Then we had to move. We timed it in such  a way that the kids would have a chance to settle in, make their rooms their own, and get adjusted over the summer. We started a new school. That is when we started realizing something was wrong. There were constant fights. He started lighting things on fire. He was constantly angry or withdrawn. We chalked most of it up to Daddy working far away (he kept his job back in the old city) And Mommy all of the sudden having a job that kept her away for basically three days straight.  There were days off school, suspensions, talking back. He refused to want to go anywhere with us at times, and other times where we couldn’t pry him away from me. To him, nothing was ever his fault. The other kids picked on him. He was bored in school (which wasn’t surprising, given that he was reading at least one, if not two, grades higher than the rest of his class) He was clumsy, and always hurting someone else because of it, or hurting himself.

For the first time in my life, in the five years I had been a parent… I felt like I was failing my son. Eventually, I was given information for a therapist. I had people telling me that my son’s actions were because I was not a parent who spanked. Eventually, I gave in to peer pressure, and started to spank my children. It may work for some, but I am a person who doesn’t believe that fear equals respect or love. And eventually my kids started begging me to stop hanging around with certain people. They wanted to go visit their friends who were the children of the parents, but they didn’t want me to leave them alone with these parents, for even a short amount of time. Seeing that affect on my children was a life changer. I saw something was wrong when they finally spoke up. After going against my instincts, and leaving my kids with a parent for an hour, to return to the youngest twin crying as if she was just beaten within an inch of her life (though there were no marks on her) nothing mattered more than my kids. If I couldn’t work for whatever reason, I called in sick. My focus left my friends, leaving me fairly alone. In the process of all this, We got therapy for my son, more for his anger and lack of communication than for anything else.

During all this, my fiancee, who was now my husband, had found a new job. It was 500 miles away from home. We only got to see him once a month. It was stressful for all of us. I stopped inviting friends over. I stopped going to things, unless my parents made me. Looking back, I was severely depressed, and couldn’t figure out what to do to change it. I began seeing a therapist. She suggested I start a journal, which I was good with initially, and then would just feel too tired to do after a few weeks, and slacked off. But between my own therapist and my son’s, we began to communicate more. And his behavior at school seemed to improve.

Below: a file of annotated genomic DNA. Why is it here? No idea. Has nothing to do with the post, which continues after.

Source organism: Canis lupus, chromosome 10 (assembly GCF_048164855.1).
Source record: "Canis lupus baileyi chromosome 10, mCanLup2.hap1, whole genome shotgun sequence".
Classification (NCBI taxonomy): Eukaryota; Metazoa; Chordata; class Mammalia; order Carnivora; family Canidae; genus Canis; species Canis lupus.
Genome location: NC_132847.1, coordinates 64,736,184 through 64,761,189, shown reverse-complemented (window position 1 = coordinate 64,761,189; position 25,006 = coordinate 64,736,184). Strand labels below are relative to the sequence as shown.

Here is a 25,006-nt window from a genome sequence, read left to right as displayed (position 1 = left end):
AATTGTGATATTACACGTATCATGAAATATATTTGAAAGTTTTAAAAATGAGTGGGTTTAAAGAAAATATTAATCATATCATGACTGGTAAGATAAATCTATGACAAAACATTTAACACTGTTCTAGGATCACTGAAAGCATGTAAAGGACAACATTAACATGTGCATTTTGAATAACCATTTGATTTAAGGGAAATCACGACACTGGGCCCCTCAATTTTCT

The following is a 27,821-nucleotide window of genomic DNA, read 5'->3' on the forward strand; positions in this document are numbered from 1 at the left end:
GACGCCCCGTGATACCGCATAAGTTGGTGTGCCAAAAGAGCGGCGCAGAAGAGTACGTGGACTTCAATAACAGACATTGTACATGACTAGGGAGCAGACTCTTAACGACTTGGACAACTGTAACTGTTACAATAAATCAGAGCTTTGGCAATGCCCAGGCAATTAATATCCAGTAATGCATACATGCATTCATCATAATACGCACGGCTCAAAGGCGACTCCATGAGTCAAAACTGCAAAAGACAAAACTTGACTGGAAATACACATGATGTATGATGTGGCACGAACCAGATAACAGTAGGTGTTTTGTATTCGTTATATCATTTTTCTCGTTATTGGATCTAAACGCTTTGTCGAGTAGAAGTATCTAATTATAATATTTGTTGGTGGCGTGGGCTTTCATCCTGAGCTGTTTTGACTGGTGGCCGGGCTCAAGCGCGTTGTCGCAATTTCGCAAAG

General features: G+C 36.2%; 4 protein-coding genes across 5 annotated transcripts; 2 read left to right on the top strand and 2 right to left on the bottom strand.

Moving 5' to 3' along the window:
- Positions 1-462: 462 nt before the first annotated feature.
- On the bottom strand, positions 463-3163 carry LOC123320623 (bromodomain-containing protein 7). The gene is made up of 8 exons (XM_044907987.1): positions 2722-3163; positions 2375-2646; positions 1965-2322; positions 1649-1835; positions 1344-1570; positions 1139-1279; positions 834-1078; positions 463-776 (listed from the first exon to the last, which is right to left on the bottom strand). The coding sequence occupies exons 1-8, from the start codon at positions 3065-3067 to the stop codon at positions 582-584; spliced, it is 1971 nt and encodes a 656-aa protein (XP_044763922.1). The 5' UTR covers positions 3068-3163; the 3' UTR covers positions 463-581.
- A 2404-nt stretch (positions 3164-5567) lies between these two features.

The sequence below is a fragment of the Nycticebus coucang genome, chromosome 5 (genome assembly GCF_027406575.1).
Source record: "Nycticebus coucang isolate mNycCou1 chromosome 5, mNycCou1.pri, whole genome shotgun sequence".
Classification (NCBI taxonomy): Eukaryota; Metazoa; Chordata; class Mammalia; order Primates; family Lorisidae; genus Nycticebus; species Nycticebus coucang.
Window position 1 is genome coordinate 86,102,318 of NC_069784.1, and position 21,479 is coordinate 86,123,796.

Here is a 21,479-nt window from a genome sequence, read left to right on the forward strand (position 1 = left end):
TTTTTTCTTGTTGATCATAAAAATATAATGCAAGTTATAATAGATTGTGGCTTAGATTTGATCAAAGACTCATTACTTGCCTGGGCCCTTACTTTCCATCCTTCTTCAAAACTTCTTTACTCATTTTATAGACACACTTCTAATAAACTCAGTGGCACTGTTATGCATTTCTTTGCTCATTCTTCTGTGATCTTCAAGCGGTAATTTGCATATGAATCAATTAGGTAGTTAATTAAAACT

Eventually, we could not afford two households any more. Unfortunately, this move had to be made near the end of a school year. I was not about to leave my son in the hands of anyone who thought spanking was a good idea. I’m sure it was fine for their kids, but for my son, who couldn’t stand loud noises, to be yelled at and spanked, I had found was a recipe for disaster. And now being eight, he did not understand why he could not sleep on the couch at a friend’s house until the end of the year, or live with grandma and grandpa (who had just moved an hour away) and still go to his school. Once again, we saw anger and frustration from him, but it was at home. Sure, he’d come home from school and ask when we were going home, but he wasn’t hitting random people who upset him. I thought that perhaps things had changed, he’d gotten better with the therapy. A good summer, then off to school again. But the winds of life changed, and then my son was back into old habits.

This school year alone, he has been sent home a few times, been in the office countless times. Suspended once. The “I am being bullied” excuse he was so fond of no longer works, because his teacher is extremely anti-bullying, and is very careful with that. I know he doesn’t see things this way, but I believed this school would be best for him. I actually still do, despite some frustrations I have had.

Two months ago, we started him up with mental health services, after a few weeks of constant fights, We developed a Student Success Team(SST). I did not know that this is a precursor to an Individualized Education Plan (IEP). I have no problems with my child being on any of these… as long as it is for his own good. Why label things as more than they are? I shall talk more about SST’s, 504′s, and IEP’s in the future.) The second visit we had, we finally began to see a road to recovery, and whereas after researching behavior problems I had an idea, it was still a bit of a shock. MY son had Asperger’s Syndrome….